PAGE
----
University of New Orleans Ties Affinity Housing to Student Success
The University of New Orleans expands its housing options for first-year students this fall in an effort to build more community on campus and advance student involvement and engagement. Studies show that students who live on campus tend to be more involved on campus and in the community and tend to achieve higher GPAs.
"When students have shared experiences and shared connections, they have higher retention rates," said Christy Heaton, associate director for orientation and first year student success at UNO.
Starting this fall, most first-year students at the University will be required to live on campus, in keeping with a University of Louisiana system policy. The policy requires that all unmarried, full-time undergraduate students, regardless of age or emancipation status, live in campus residence halls as long as space is available. (Several exemptions exist.)
The freshmen will live in Pontchartrain Halls North and South, state-of-the-art residence halls that accommodate more than 700 students and include on-site laundry, lounges with televisions and pool tables, study rooms and shared kitchens on the first floor.
To create a stronger sense of community, the University Office of Student Affairs and Enrollment Management has partnered with the University Office of Student Housing to develop affinity housing, which ties wings in residence halls to special interests.
Come fall, the University's Pontchartrain Hall North and Pontchartrain South will have three specialized wings: a New Orleans Culture Wing for freshmen only, a Transfer Student Wing for transfer students and a Leadership and Involvement Wing, which accommodates both new freshmen and transfer students.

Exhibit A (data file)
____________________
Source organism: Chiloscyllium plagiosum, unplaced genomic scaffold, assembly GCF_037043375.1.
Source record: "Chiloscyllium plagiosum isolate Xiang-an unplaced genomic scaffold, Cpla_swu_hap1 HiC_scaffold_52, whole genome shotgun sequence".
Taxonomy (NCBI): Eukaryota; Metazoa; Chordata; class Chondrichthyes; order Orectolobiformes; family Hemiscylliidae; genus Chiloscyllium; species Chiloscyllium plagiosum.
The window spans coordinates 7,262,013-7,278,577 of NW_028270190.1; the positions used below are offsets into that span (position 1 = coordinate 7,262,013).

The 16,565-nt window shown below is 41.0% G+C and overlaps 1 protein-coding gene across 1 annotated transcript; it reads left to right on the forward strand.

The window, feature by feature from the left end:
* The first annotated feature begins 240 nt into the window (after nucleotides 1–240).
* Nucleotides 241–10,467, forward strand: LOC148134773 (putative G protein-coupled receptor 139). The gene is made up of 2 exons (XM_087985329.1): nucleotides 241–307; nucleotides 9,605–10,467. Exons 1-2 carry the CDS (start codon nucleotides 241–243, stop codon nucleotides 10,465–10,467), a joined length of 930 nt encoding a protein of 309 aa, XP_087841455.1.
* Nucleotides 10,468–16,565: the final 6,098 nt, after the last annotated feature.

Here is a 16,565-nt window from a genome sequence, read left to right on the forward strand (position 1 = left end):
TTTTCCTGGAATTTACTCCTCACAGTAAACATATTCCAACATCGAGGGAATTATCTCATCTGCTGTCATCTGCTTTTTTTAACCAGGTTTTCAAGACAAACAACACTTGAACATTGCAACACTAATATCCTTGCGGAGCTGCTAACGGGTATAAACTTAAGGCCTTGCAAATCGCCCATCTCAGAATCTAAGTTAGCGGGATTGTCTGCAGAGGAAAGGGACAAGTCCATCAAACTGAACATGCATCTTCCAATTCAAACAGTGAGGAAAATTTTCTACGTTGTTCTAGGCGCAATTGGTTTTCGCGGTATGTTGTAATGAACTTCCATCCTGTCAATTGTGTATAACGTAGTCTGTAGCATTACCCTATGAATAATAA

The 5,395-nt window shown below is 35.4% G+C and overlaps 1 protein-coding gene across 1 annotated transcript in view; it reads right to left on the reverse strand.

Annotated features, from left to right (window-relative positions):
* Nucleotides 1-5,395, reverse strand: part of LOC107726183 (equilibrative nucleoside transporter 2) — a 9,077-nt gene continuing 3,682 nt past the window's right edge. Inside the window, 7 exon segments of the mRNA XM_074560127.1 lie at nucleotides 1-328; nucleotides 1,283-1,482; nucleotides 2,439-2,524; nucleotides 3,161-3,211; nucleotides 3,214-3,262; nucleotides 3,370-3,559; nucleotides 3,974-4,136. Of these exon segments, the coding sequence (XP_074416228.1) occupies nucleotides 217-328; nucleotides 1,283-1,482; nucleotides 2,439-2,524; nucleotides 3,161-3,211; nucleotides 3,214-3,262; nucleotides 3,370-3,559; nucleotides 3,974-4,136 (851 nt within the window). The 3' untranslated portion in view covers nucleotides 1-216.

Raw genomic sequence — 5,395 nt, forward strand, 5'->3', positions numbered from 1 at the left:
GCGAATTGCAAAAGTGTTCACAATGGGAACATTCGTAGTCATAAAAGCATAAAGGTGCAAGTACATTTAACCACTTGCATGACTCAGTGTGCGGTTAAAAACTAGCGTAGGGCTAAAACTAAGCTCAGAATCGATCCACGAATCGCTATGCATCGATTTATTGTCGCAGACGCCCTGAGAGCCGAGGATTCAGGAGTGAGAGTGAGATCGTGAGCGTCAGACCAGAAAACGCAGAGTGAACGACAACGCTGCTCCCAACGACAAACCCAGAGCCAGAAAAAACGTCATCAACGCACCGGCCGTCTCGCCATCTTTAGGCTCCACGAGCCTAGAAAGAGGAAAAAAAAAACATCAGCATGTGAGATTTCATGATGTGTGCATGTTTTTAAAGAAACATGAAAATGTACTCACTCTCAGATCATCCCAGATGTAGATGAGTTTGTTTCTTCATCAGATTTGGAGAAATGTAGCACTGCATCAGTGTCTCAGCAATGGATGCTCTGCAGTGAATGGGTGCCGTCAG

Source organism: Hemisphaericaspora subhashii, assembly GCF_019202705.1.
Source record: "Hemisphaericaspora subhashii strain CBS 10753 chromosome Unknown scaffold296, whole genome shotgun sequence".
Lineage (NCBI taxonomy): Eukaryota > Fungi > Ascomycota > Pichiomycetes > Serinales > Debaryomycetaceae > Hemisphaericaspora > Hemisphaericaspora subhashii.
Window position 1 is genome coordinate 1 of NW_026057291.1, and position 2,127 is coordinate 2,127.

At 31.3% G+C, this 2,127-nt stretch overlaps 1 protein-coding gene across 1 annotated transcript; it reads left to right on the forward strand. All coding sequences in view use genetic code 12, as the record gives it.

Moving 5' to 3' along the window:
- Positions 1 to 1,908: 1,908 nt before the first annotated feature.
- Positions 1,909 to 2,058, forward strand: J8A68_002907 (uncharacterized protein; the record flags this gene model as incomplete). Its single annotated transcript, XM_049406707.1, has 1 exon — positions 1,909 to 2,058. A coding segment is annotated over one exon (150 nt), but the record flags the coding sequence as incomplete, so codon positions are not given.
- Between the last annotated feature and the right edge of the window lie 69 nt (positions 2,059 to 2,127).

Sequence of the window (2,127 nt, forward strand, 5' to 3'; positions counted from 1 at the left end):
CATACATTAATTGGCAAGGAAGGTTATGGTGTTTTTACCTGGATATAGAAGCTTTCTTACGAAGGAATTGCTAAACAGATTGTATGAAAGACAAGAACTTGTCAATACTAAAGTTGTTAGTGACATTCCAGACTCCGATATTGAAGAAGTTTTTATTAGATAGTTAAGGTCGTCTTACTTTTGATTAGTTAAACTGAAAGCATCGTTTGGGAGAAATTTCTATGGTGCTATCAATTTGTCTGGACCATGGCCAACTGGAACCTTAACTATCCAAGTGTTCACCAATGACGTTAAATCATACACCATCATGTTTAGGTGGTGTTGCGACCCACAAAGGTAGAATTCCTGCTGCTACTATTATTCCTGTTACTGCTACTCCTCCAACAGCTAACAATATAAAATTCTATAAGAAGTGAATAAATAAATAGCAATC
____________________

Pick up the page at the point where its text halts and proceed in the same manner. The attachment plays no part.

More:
The New Orleans Culture wing is a New Orleans-themed affinity housing floor that will introduce residents to and help them explore the vibrant city of New Orleans. The Involvement and Leadership floor in affinity housing will help students to build leadership skills through community-based activities and involvement in the University's more than 130 student organizations.
Each floor in the residence halls is able to accommodate approximately 85 to 90 students, approximately half of whom will occupy special wings on the third and fourth floors, said Heaton.
The top floor of North Hall is reserved for students in the University's Honors Program, which is designed both to challenge high-ability students and provide a means for creating lifelong friendships.
The University is also exploring construction of three new on-campus residences to be enjoyed by fraternities and sororities, said President Peter J. Fos and Vice President of Student Affairs and Enrollment Management Brett Kemker. Greek Life recently saw a surge of membership on campus and involvement in fraternities and sororities has been tied in various studies to academic success.
"We're excited because although a lot of students may feel they don't have a choice about living on campus, we're giving them options to create their own on-campus living experience," said LeeAnne Sipe, coordinator of campus programs in the Office of Student Involvement and Leadership. "Affinity housing is just the beginning of that."
Sipe is now revamping training for the University's approximately 15 resident assistants "so that they will be doing more programming and be more involved with students," she said.
Incoming fall freshmen can sign up for affinity housing by completing the housing application on the Office of Student Housing website. Affinity housing is first-come, first-served. Recruiting tables and sign up will also be at Orientation Fest (or O-Fest) at New Student Orientation.